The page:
Remember the reception to honor the Murrah Hoofbeat staff Tuesday, March 4, from 4:30 p.m. to 6 p.m. at the Smith Robertson Museum and Cultural Center (downtown at 528 Bloom Street). Come have cookies and punch, and congratulate these young journalists.
"What grade is Andy Johnson in?" Rachael Turner exclaimed into the phone, and then added as an afterthought, "Oh, I'm sorry to call you so late." She didn't sound apologetic, though; just determined. Rachael Turner was factchecking a story, and it happened to be 15 minutes shy of midnight Sunday, the night before Presidents' Day. She was due at Murrah High School before 8 the next morning, but was trying to put the finishing touches on the return issue of the Murrah Hoofbeat, which has not published for three years. Rachael, the editor, and fellow student Joy Travis and their teacher, Beth Smith, had been in the Free Press offices since early that afternoon sucking on sunflower seeds and teaching themselves how to design ads. They wouldn't leave until 3 a.m. when they had laid out the last page, using one of our Macs. As timing would have it, we were also on press deadline, but everything that could go wrong for the Murrah kids had gone wrong: lost digital photos, mashed fingers, artists who flaked out. So they ended up closing their paper a few hours before we did, but it worked out. They rushed through our door with a finished 12-page paper by the next afternoon.
Beth Smith first called me in November. On her cell phone, she told me breathlessly that her class wanted to start putting the paper out again, no one would help them, they didn't have decent computers and didn't know how to do Quark anyway and would the Free Press be willing to help them?
"We'll help you," I assured her. That night, I couldn't sleep for thinking about those young people without the tools or the opportunity to put out a high-school newspaper. I thought of Ms. Hodges, my journalism teacher at Neshoba Central High School, the one who got the local weekly paper to publish "The Countdown," so we could have a forum for our ideas. The woman who edited the hell out of my stories with a red Flair pen and helped shape my future. The woman who encouraged me to voice my non-conformist ideas for all the school and the community to hear. Suddenly, nothing seemed more important than helping the Hoofbeat staff.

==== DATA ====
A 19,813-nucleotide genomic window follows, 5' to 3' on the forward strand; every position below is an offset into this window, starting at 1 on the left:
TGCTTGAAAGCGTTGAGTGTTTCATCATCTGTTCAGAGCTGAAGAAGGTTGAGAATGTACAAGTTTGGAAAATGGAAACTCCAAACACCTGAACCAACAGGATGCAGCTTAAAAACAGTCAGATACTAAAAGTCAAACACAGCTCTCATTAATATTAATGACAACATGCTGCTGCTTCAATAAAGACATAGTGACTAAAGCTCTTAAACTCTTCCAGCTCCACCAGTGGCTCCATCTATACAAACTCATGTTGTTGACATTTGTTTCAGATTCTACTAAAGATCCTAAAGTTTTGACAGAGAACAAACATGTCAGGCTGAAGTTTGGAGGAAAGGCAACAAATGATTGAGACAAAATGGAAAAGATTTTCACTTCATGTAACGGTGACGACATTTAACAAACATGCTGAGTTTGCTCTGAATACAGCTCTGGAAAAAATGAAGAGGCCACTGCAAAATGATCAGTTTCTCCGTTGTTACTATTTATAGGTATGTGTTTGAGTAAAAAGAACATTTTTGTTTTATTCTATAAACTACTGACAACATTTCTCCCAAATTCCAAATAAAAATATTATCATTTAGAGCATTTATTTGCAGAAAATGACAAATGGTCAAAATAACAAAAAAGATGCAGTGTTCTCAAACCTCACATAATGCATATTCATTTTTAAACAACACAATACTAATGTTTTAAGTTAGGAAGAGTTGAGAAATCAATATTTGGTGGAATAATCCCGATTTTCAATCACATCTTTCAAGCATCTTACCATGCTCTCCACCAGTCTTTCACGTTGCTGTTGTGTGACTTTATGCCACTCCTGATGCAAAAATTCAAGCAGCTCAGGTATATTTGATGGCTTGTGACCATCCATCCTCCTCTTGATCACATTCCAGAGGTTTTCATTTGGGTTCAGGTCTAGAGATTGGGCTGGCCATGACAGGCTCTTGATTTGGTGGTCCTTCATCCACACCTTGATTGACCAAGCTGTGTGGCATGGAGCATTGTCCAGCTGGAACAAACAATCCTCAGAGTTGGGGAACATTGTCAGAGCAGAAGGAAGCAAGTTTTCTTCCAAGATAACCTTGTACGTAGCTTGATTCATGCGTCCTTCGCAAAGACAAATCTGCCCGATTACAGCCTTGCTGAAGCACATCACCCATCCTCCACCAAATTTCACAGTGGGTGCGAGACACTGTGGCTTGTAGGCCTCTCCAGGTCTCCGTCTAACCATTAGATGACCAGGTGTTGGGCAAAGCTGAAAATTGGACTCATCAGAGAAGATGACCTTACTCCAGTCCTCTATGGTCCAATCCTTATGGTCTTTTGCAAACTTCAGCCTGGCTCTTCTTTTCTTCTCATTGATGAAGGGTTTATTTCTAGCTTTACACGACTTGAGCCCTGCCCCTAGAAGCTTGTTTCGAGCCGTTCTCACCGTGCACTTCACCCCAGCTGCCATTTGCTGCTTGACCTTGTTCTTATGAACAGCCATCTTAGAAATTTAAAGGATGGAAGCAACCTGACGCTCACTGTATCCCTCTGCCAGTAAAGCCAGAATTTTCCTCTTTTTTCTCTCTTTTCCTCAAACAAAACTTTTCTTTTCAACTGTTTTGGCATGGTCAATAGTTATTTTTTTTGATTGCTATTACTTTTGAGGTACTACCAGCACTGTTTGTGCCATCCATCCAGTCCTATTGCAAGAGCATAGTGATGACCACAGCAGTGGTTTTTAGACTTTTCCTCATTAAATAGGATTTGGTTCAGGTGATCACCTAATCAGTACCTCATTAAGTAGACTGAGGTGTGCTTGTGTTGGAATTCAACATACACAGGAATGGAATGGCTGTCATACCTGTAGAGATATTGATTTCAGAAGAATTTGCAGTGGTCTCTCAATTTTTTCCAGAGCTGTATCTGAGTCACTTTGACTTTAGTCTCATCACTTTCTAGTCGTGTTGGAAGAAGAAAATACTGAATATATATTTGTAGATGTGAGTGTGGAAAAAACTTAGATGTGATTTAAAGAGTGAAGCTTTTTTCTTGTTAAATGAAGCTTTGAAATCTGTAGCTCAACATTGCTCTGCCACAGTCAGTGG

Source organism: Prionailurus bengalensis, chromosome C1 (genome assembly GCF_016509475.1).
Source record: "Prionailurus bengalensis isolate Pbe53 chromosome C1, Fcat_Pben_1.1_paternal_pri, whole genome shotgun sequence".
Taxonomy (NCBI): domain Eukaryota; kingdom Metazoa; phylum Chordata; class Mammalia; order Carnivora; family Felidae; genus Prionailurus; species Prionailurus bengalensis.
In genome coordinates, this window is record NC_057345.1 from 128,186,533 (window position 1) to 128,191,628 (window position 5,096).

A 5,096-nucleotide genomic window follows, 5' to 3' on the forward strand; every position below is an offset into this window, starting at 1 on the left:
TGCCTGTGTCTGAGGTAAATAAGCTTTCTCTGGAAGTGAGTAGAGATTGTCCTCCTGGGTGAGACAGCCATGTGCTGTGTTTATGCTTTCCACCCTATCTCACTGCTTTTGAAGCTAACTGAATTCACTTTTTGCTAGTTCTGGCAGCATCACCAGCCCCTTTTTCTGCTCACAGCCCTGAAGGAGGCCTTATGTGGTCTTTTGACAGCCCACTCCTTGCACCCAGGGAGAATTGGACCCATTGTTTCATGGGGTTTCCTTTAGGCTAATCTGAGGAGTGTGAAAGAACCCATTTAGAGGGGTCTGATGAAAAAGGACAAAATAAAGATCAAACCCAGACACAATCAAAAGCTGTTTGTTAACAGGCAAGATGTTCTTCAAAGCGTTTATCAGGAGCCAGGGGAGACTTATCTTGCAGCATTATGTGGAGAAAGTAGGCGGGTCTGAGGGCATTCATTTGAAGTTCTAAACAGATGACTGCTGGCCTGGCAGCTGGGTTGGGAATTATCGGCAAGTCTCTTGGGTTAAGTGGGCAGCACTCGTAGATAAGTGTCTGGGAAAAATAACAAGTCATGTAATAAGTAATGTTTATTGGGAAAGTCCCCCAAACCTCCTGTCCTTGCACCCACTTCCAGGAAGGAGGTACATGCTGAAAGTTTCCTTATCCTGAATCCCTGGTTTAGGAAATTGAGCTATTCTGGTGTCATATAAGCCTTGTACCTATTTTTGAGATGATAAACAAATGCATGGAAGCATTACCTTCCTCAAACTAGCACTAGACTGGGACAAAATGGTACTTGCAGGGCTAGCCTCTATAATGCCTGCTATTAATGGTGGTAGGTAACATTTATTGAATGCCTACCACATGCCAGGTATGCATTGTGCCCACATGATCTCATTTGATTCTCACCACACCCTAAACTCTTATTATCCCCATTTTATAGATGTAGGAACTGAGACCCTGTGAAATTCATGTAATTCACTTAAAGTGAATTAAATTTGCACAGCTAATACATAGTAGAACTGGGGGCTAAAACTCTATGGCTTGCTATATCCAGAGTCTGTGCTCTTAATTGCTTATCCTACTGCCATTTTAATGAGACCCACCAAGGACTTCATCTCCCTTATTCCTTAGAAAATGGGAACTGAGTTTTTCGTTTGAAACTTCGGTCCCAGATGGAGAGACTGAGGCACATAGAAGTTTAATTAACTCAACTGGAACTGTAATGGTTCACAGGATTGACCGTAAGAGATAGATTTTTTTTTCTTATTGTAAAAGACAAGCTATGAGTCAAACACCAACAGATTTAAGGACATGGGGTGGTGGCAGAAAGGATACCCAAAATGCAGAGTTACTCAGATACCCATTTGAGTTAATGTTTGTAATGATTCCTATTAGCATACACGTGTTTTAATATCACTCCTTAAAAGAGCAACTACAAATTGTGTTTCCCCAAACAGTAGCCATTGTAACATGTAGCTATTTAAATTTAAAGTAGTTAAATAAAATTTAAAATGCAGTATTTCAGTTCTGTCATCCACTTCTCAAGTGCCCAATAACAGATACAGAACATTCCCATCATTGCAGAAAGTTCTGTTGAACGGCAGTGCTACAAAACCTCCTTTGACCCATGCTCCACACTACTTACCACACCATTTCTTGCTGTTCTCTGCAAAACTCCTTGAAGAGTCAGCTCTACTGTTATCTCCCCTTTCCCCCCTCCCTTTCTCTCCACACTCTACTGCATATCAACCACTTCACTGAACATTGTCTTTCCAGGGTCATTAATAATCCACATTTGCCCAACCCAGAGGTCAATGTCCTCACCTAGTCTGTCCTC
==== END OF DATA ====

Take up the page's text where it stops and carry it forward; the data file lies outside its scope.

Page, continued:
Turns out, Beth's class had been through a lot before she called me. Apparently, another publication is supposed to be their media sponsor, but the students and teachers say they've had trouble getting phone calls returned from their liaison since their last Hoofbeat halted production. (Some of our freelancers were at Murrah three years ago, and report similar difficulties.) And it's been hard to interest a teacher adviser since the last one stopped doing it. But when Beth—a young, energetic Clinton native who happens to be a Army Reserve helicopter pilot—started teaching her creative-writing class last fall, she and her students decided to go for it, despite all the obstacles. None of them had ever put out a paper before, Beth included. They didn't have the equipment to do it—Beth has one working PC in her classroom with no graphics programs and a couple broken-down Macs—but they just assumed they would get help somewhere. So they started writing stories and trying to figure out how to produce the paper.
About 2:45 this morning, as I sat on our office sofa and Joy finished laying out the last page, Beth told me about the demoralizing weeks last fall, trying to get someone to help them do the paper. About being stood up for meetings. About a Mac loaded with Quark that their corporate sponsor has apparently bought them, but won't give to them because they don't know how to use it. About signing up at the last minute for an Ole Miss-sponsored high school journalism conference and being told they would have to bring sack lunches because it was too late to guarantee enough food for them. About the embarrassment of showing up, paper bags in hand, to find plenty of lunches and other high school press corps running around in printed "Press" T-shirts and discussing the intricacies of journalism. About picking up an issue of the Jackson Free Press, the one with the teen-rights story on the cover, at the conference.
"We went through a lot," Beth told me. "But we're almost there."
Indeed, just since I've known them, the Hoofbeaters, as I think of them now, have lived a comedy of errors. They are always running, running, running—from class to the Free Press offices to the Jackson State Mac lab where our art director and graphics professor Jimmy Mumford taught them to use Quark in three power sessions. They leave an endearing trail of floppy disks, artwork, ad proofs and copy in various states of edit. They are the ideal mentees: You don't need to tell them something twice. After seeing our advertising media kit, they whipped out a rate card, dimension sheet and ad contract—and quickly sold a good base of ads (even leading Stephen to ask this weekend: "Now, how did you get that Stamps ad?"). They quickly learned how newspaper production works, and that a "dummy" is at the heart of it, that one traffic cop has to be in charge. And they learned Quark faster than anybody I've ever seen. Determination feeds adrenaline.